Recent tensor formats for solving high-dimensional PDEs

  • Reinhold Schneider (Technische Universität Berlin, Berlin, Germany)
Felix-Klein-Hörsaal Universität Leipzig (Leipzig)


Hierarchical Tucker tensor format introduced by Hackbusch et al. including Tensor Trains (TT) (Tyrtyshnikov) have been introduced recently. These representations offer stable and robust approximation of high order tensors and multi-variate functions by a low order cost. For many high dimensional problems, including many body quantum mechanics, uncertainty quantification and Fokker-Planck equation, this approach has a certain potential to circumvent from the curse of dimensionality.

In case $\mathcal{V}=\bigotimes_{i=1}^d\mathcal{V}_i$ complexity is proportional to $d$ and polynomial in some multilinear ranks. The approximation properties w.r.t. to these ranks are depending on bilinear approximation rates and corresponding trace class norms. Despite fundamental problems in multilinear approximation, under certain conditions optimal convergence rates could be shown. In case $\mathcal{V}=\bigotimes_{i=1}^d\mathbb{C}^2 $, these formats are equivalent to tree tensor networks states and matrix product states (MPS) introduced for the treatment of quantum spin systems. (Under the assumption of moderate ranks, i.e. low entanglement, this approximation enables quantum computing without quantum computers.)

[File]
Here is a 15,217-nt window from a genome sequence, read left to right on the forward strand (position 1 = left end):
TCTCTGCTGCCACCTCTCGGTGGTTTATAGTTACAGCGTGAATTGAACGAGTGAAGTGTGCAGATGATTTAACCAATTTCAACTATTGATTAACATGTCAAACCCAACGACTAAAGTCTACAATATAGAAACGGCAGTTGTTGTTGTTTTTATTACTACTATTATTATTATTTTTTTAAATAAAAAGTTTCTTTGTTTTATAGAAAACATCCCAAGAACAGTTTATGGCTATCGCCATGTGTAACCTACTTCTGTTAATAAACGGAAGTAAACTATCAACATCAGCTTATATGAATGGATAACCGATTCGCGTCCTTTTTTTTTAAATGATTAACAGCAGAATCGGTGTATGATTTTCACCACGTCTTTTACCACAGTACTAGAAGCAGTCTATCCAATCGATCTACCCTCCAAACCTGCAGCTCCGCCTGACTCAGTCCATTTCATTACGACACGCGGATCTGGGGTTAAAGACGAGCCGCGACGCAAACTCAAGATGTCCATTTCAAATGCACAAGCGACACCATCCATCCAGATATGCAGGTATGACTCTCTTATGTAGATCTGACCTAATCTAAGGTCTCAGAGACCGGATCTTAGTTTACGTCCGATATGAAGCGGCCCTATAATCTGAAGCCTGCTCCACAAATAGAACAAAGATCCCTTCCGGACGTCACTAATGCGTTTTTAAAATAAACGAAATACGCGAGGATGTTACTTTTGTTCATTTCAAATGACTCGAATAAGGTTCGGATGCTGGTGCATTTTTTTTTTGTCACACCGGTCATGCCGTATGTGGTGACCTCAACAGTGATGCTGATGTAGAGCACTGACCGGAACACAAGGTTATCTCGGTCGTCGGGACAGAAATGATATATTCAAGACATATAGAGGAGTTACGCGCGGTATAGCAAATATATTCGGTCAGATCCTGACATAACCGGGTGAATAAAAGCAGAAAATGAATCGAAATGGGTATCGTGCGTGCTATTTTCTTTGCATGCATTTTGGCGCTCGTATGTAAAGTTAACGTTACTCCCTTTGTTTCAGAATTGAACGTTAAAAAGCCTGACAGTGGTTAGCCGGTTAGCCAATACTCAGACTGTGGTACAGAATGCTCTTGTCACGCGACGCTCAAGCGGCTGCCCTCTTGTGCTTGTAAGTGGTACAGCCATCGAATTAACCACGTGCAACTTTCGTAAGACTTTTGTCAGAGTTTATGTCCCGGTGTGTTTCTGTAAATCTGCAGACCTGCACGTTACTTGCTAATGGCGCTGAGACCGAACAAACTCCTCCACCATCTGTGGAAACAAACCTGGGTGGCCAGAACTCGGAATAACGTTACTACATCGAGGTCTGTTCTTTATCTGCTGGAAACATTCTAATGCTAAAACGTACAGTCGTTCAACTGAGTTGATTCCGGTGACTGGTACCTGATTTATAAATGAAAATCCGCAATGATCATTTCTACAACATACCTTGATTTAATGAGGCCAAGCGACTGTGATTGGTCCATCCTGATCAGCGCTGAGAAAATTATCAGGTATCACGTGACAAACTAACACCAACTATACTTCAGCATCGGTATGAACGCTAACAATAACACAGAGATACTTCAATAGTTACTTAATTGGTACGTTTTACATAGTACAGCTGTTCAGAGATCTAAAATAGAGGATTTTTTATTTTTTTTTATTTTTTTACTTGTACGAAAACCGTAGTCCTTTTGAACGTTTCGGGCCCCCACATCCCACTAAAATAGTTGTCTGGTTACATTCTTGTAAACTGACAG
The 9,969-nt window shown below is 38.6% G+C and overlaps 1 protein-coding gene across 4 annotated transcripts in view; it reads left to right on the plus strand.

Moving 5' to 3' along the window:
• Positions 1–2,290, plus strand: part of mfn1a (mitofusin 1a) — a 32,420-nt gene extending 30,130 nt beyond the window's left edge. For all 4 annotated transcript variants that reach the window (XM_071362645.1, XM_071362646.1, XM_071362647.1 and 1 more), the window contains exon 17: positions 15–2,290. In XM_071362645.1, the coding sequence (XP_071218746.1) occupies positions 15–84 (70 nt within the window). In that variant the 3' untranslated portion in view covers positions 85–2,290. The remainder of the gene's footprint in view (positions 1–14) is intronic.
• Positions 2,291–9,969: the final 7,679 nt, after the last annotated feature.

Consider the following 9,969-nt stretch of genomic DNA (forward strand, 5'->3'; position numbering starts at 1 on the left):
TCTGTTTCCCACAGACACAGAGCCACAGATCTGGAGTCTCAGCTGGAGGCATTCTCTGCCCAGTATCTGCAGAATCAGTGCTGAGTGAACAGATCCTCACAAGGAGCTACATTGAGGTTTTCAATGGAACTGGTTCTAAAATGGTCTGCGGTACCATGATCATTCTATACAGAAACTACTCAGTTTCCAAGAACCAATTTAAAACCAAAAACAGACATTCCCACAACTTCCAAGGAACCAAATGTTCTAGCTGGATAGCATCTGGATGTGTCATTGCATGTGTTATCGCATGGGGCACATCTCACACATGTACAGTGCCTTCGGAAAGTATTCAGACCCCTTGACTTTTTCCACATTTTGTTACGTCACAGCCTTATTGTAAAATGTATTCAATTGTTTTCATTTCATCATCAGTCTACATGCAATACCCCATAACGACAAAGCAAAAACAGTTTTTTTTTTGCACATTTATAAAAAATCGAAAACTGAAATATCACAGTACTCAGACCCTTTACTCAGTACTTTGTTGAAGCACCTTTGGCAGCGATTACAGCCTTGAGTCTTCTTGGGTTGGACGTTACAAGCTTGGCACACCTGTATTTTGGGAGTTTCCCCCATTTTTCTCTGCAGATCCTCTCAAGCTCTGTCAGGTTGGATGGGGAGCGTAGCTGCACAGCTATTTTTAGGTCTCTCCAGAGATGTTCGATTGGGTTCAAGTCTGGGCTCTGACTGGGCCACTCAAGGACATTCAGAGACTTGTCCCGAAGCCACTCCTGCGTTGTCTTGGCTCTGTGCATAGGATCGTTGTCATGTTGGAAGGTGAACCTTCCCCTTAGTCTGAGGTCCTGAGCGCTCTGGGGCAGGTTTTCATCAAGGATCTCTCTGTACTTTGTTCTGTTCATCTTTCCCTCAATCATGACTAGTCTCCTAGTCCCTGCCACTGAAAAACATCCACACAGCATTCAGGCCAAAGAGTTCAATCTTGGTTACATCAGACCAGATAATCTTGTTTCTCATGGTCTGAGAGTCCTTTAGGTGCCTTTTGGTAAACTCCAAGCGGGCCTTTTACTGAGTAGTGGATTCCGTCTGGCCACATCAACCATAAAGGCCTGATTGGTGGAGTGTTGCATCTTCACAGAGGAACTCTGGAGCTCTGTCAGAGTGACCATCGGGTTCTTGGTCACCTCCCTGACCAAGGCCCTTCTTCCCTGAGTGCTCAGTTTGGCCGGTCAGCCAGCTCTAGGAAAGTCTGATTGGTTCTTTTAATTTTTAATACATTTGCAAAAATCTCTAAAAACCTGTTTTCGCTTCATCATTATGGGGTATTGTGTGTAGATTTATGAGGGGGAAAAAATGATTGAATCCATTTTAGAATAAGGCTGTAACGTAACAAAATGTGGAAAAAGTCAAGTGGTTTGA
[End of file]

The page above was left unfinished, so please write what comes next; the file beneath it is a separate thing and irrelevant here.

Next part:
For numerical computations, we consider the solution of quadratic optimization problems constraint by the restriction to discrete tensors of bounded multilinear ranks $\mathbf{r} $. The underlying admissible set is no longer convex, but it is an algebraic variety. Outside singular points, it is an analytic (open) Riemannian manifold of such tensors. We consider optimization on this manifold and corresponding gradient schemes. The loss of convexity is the reason of essential difficulties for proving convergence. However some convergence results could be established by applying Lojasiewicz inequality and related techniques.

10/28/13 10/30/13

Numerical Analysis and Scientific Computing

Universität Leipzig Felix-Klein-Hörsaal

Katja Heid

Jörg Lehnert

Jürgen Jost

Max-Planck-Institut für Mathematik in den Naturwissenschaften

Felix Otto

Max-Planck-Institut für Mathematik in den Naturwissenschaften

Harry Yserentant

Technische Universität Berlin